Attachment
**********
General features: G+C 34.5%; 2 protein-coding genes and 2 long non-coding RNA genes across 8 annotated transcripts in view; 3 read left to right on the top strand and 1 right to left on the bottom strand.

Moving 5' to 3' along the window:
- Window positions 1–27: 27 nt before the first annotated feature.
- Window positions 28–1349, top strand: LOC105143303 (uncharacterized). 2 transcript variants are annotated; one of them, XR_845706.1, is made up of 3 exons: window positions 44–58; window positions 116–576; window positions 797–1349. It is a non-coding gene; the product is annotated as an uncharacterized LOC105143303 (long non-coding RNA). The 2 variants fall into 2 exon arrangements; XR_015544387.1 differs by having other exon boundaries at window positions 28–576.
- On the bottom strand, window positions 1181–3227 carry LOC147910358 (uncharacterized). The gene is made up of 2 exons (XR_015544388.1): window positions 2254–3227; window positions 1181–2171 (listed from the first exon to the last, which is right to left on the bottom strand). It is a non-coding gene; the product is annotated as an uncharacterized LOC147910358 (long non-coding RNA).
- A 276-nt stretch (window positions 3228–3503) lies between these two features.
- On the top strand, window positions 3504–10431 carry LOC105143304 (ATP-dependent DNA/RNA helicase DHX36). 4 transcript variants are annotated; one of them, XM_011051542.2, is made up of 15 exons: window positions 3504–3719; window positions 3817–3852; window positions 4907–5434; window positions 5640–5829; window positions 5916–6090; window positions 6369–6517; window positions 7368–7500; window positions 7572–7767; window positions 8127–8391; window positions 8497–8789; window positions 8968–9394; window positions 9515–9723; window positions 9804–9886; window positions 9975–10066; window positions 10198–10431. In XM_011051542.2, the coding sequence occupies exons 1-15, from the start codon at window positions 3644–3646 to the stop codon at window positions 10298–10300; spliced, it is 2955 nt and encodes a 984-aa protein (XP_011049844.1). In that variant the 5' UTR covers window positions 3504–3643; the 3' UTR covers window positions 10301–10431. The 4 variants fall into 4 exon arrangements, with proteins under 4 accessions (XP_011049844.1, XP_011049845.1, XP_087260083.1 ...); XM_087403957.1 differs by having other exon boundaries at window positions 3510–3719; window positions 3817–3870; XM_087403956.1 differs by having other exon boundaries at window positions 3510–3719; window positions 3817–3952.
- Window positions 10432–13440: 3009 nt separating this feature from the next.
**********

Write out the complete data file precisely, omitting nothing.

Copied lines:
General features: G+C 34.5%; 2 protein-coding genes and 2 long non-coding RNA genes across 8 annotated transcripts in view; 3 read left to right on the top strand and 1 right to left on the bottom strand.

Moving 5' to 3' along the window:
- Window positions 1–27: 27 nt before the first annotated feature.
- Window positions 28–1349, top strand: LOC105143303 (uncharacterized). 2 transcript variants are annotated; one of them, XR_845706.1, is made up of 3 exons: window positions 44–58; window positions 116–576; window positions 797–1349. It is a non-coding gene; the product is annotated as an uncharacterized LOC105143303 (long non-coding RNA). The 2 variants fall into 2 exon arrangements; XR_015544387.1 differs by having other exon boundaries at window positions 28–576.
- On the bottom strand, window positions 1181–3227 carry LOC147910358 (uncharacterized). The gene is made up of 2 exons (XR_015544388.1): window positions 2254–3227; window positions 1181–2171 (listed from the first exon to the last, which is right to left on the bottom strand). It is a non-coding gene; the product is annotated as an uncharacterized LOC147910358 (long non-coding RNA).
- A 276-nt stretch (window positions 3228–3503) lies between these two features.
- On the top strand, window positions 3504–10431 carry LOC105143304 (ATP-dependent DNA/RNA helicase DHX36). 4 transcript variants are annotated; one of them, XM_011051542.2, is made up of 15 exons: window positions 3504–3719; window positions 3817–3852; window positions 4907–5434; window positions 5640–5829; window positions 5916–6090; window positions 6369–6517; window positions 7368–7500; window positions 7572–7767; window positions 8127–8391; window positions 8497–8789; window positions 8968–9394; window positions 9515–9723; window positions 9804–9886; window positions 9975–10066; window positions 10198–10431. In XM_011051542.2, the coding sequence occupies exons 1-15, from the start codon at window positions 3644–3646 to the stop codon at window positions 10298–10300; spliced, it is 2955 nt and encodes a 984-aa protein (XP_011049844.1). In that variant the 5' UTR covers window positions 3504–3643; the 3' UTR covers window positions 10301–10431. The 4 variants fall into 4 exon arrangements, with proteins under 4 accessions (XP_011049844.1, XP_011049845.1, XP_087260083.1 ...); XM_087403957.1 differs by having other exon boundaries at window positions 3510–3719; window positions 3817–3870; XM_087403956.1 differs by having other exon boundaries at window positions 3510–3719; window positions 3817–3952.
- Window positions 10432–13440: 3009 nt separating this feature from the next.